Mumbai airport, two a.m. It’s like a carnival out here. And I do mean “out” here: the Indian climate being what it is, they’ve dispensed with an actual building so the arriving passengers meet their loved ones and whatnot under a giant gazebo. We wheel our flightcases along, scanning the crowd for our handler, Anuj. “Look for an Indian Pearl Jam fan,” we were told. There are two hundred or so people waiting behind the barrier: liveried drivers, ladies in saris, white-shirted dudes, a couple of monks, dreadlocked travellers… some smiling chap in his mid-twenties wearing jeans and a Ramones T-shirt… I could be wrong, but I think we’ve found our man…
The Staves, who sensibly have about a tenth of the equipment we do, have already met Anuj and are chilling, smoking, drinking ice-cold water, looking very acclimatised. By contrast we bustle up, say our hellos and immediately start complaining about stuff. “Why don’t they sell lighters?” “Any coffee around?” “Any beer around?” “I can’t believe I forgot hand-sanitizer”, etc. Sound man Robalicious hasn’t even made it out of customs yet; his luggage has been left in London and this has clearly created something of a diplomatic crisis. Almost an hour later he appears, hot, sweaty and harried. “No one would listen to me!” he exclaims. We hesitate to point out this isn’t an exactly new situation. But never mind, Rob. We’re in India now.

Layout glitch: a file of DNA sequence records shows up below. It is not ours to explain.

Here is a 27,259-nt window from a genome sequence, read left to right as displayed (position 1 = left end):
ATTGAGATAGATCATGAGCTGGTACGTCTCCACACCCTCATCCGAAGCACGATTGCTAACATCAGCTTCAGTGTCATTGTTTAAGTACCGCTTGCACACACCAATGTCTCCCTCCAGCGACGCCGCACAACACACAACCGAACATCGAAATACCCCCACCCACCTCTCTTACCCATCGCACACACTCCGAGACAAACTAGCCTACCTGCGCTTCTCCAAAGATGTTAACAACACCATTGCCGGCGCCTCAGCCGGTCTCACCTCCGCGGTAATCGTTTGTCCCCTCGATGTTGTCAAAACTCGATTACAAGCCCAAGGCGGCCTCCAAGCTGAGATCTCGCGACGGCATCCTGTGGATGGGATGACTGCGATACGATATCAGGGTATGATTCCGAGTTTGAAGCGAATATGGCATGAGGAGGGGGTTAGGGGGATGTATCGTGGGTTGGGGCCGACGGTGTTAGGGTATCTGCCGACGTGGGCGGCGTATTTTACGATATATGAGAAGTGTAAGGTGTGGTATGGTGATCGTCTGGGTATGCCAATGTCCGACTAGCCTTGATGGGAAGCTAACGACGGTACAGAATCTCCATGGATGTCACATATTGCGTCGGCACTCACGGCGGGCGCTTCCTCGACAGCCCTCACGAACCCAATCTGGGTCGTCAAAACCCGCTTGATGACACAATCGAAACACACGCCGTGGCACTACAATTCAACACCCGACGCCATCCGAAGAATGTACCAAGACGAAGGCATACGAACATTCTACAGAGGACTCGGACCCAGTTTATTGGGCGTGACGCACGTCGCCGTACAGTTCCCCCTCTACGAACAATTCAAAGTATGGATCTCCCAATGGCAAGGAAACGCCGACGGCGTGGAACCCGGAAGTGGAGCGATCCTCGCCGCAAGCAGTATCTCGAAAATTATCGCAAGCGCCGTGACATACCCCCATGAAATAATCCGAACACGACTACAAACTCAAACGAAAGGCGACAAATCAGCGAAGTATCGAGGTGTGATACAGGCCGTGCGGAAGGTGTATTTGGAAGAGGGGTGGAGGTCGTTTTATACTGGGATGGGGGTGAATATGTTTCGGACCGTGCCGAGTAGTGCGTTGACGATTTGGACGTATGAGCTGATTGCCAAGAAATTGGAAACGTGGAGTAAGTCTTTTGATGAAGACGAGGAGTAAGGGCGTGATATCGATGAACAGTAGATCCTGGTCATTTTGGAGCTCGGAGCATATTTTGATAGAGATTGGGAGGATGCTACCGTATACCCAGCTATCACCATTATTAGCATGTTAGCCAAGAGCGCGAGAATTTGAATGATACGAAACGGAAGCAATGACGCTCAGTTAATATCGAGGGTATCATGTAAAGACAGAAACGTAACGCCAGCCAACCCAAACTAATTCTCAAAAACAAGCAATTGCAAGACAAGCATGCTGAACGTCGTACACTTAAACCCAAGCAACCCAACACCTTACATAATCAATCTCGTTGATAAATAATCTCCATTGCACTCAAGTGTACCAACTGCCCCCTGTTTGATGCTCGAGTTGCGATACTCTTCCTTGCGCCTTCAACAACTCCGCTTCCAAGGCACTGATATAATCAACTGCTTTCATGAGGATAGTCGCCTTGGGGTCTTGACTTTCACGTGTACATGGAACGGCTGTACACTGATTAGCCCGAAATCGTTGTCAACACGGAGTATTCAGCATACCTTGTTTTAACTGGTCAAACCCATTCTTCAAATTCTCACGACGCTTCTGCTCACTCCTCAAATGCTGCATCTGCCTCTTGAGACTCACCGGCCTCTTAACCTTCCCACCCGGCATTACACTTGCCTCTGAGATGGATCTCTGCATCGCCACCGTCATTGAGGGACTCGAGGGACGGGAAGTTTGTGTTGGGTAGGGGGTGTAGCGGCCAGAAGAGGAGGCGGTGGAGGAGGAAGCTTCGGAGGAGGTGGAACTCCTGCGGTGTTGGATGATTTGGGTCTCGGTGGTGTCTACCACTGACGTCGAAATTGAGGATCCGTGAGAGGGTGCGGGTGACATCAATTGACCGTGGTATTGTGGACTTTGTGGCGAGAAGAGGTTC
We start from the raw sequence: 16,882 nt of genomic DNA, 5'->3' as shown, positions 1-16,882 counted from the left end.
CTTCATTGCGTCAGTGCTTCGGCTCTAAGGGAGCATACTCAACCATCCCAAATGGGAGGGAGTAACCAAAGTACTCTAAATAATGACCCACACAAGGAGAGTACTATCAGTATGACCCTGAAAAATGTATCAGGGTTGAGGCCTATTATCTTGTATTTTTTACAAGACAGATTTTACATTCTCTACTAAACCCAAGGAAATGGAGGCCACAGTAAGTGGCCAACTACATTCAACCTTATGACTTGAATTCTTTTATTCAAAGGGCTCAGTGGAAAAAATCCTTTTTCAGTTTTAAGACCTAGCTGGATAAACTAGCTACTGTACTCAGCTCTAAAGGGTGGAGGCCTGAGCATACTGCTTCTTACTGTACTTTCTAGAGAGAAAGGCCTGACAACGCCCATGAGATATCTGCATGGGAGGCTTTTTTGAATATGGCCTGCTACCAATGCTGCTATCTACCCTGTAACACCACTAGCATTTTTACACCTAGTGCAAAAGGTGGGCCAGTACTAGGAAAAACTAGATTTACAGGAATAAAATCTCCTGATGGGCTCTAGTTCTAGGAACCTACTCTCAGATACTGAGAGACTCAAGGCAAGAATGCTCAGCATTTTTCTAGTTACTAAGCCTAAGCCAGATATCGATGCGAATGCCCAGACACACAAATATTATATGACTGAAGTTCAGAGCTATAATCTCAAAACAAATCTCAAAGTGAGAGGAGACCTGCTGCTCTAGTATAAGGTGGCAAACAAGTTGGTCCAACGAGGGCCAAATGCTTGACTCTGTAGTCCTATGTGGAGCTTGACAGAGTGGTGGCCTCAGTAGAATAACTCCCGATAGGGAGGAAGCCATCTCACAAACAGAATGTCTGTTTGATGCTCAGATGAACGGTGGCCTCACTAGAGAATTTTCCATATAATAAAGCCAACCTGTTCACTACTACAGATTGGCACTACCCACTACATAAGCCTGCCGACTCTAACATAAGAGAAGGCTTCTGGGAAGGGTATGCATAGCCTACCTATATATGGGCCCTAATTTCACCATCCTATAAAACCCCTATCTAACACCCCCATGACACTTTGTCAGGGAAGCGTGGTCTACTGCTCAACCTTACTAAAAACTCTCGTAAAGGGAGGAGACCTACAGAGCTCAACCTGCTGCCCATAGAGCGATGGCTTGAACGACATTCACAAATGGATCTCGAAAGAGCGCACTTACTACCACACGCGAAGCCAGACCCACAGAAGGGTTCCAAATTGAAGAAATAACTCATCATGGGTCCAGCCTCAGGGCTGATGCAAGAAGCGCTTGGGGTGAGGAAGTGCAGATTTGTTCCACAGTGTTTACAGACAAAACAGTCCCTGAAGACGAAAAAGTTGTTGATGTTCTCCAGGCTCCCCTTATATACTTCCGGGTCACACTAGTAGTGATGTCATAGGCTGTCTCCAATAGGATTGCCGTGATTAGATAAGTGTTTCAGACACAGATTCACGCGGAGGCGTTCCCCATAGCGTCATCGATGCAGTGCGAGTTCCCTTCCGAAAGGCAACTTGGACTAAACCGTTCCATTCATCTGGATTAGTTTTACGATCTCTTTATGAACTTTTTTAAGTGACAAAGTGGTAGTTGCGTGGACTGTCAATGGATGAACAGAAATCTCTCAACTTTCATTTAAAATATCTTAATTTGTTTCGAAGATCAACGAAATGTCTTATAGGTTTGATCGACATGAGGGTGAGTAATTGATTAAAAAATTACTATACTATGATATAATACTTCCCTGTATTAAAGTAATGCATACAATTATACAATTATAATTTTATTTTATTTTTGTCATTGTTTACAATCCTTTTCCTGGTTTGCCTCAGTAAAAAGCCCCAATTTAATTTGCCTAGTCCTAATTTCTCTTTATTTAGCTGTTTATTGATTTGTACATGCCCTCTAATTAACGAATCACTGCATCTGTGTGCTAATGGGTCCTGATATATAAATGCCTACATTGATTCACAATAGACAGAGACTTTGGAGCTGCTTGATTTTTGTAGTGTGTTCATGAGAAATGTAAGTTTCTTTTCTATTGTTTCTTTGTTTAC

We taxi to the hotel and briefly think we might have been taken to another airport by mistake; all our luggage (all twenty-two pieces of it) has to pass through an X-ray machine and each of us through a metal detector. But no, this is standard hotel security since the terrorist attacks on Mumbai in 2008, and a necessary pain in the arse. We check in, greet Argy our lighting chief who is freshly landed from a kite-surfing trip to Sri Lanka, already tanned as a bastard, then order some beers and a biryani (yes, they do make it hot) and gratefully retire to our beds. Mumbai, bring it on.
This has been said before, in many different ways, languages and levels of exasperation, but I’ll reiterate: Mumbai is fucking crazy. Twelve and a half million people living on an island less than half the size of London. Astonishing extremes of rich and poor (on the shortish drive to the city centre, we drive past no less than five separate slum suburbs, right next to huge billboards advertising luxury cars and half-million pound condominiums). Enormous, filthy, dilapidated buildings with spanking new shopfronts crudely inserted into the ground floor. Thousands of cars, tuk-tuks, cabs and scarily dodgy looking trucks (but with beautifully coloured decorations) all tearing along bumpy streets and flyovers. Horns beeping constantly; but not, as we English might assume, in an angry, “Oy, watch it you facking idiot!” way, or even in an “Ayy! The lights have changed, you dumb-ass! Move it!” way – more in the manner of “Hey man, just a heads-up, I’m right behind you and I’m about to plough down the inside lane, so just chill for a second, yeah?” No one seems to crash. But I don’t think I’ll be doing the driving anytime soon, thanks.